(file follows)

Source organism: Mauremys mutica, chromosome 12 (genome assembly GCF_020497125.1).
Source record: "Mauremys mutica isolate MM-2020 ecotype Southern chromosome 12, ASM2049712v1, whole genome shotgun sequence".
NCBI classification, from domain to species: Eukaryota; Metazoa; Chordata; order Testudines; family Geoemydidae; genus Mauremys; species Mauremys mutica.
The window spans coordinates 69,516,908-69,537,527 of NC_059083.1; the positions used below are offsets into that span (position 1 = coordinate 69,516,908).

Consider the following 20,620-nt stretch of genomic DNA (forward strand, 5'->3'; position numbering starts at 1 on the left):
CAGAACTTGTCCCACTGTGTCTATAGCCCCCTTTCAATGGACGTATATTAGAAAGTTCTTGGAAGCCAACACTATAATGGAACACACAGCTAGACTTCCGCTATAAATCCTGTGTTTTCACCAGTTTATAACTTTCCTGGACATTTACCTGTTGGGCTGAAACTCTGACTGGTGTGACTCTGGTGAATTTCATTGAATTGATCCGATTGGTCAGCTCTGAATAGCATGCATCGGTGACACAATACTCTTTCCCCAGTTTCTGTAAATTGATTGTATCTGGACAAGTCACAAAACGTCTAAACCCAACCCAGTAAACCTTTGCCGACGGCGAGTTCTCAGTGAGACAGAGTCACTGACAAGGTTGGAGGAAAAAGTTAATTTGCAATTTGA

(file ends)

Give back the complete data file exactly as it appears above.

Source organism: Mauremys mutica, chromosome 12 (genome assembly GCF_020497125.1).
Source record: "Mauremys mutica isolate MM-2020 ecotype Southern chromosome 12, ASM2049712v1, whole genome shotgun sequence".
NCBI classification, from domain to species: Eukaryota; Metazoa; Chordata; order Testudines; family Geoemydidae; genus Mauremys; species Mauremys mutica.
The window spans coordinates 69,516,908-69,537,527 of NC_059083.1; the positions used below are offsets into that span (position 1 = coordinate 69,516,908).

Consider the following 20,620-nt stretch of genomic DNA (forward strand, 5'->3'; position numbering starts at 1 on the left):
CAGAACTTGTCCCACTGTGTCTATAGCCCCCTTTCAATGGACGTATATTAGAAAGTTCTTGGAAGCCAACACTATAATGGAACACACAGCTAGACTTCCGCTATAAATCCTGTGTTTTCACCAGTTTATAACTTTCCTGGACATTTACCTGTTGGGCTGAAACTCTGACTGGTGTGACTCTGGTGAATTTCATTGAATTGATCCGATTGGTCAGCTCTGAATAGCATGCATCGGTGACACAATACTCTTTCCCCAGTTTCTGTAAATTGATTGTATCTGGACAAGTCACAAAACGTCTAAACCCAACCCAGTAAACCTTTGCCGACGGCGAGTTCTCAGTGAGACAGAGTCACTGACAAGGTTGGAGGAAAAAGTTAATTTGCAATTTGA